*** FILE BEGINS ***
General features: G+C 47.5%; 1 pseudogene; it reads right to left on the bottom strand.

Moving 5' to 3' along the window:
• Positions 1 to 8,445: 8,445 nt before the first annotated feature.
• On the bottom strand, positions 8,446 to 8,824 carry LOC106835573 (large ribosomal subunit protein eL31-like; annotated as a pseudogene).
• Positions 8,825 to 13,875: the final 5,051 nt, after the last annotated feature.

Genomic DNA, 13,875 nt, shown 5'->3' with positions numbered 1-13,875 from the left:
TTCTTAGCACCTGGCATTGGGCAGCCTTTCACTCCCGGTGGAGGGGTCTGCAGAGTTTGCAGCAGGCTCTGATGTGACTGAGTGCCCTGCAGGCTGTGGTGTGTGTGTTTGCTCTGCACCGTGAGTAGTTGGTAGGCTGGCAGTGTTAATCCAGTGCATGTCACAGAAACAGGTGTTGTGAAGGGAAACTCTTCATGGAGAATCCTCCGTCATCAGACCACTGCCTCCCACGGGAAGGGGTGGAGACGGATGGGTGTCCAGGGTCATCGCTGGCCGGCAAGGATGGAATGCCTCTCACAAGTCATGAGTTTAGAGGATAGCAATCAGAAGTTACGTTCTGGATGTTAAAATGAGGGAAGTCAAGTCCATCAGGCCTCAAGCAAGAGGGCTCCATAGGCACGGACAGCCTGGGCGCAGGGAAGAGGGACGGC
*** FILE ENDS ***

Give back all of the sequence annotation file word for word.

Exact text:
General features: G+C 47.5%; 1 pseudogene; it reads right to left on the bottom strand.

Moving 5' to 3' along the window:
• Positions 1 to 8,445: 8,445 nt before the first annotated feature.
• On the bottom strand, positions 8,446 to 8,824 carry LOC106835573 (large ribosomal subunit protein eL31-like; annotated as a pseudogene).
• Positions 8,825 to 13,875: the final 5,051 nt, after the last annotated feature.

Genomic DNA, 13,875 nt, shown 5'->3' with positions numbered 1-13,875 from the left:
TTCTTAGCACCTGGCATTGGGCAGCCTTTCACTCCCGGTGGAGGGGTCTGCAGAGTTTGCAGCAGGCTCTGATGTGACTGAGTGCCCTGCAGGCTGTGGTGTGTGTGTTTGCTCTGCACCGTGAGTAGTTGGTAGGCTGGCAGTGTTAATCCAGTGCATGTCACAGAAACAGGTGTTGTGAAGGGAAACTCTTCATGGAGAATCCTCCGTCATCAGACCACTGCCTCCCACGGGAAGGGGTGGAGACGGATGGGTGTCCAGGGTCATCGCTGGCCGGCAAGGATGGAATGCCTCTCACAAGTCATGAGTTTAGAGGATAGCAATCAGAAGTTACGTTCTGGATGTTAAAATGAGGGAAGTCAAGTCCATCAGGCCTCAAGCAAGAGGGCTCCATAGGCACGGACAGCCTGGGCGCAGGGAAGAGGGACGGC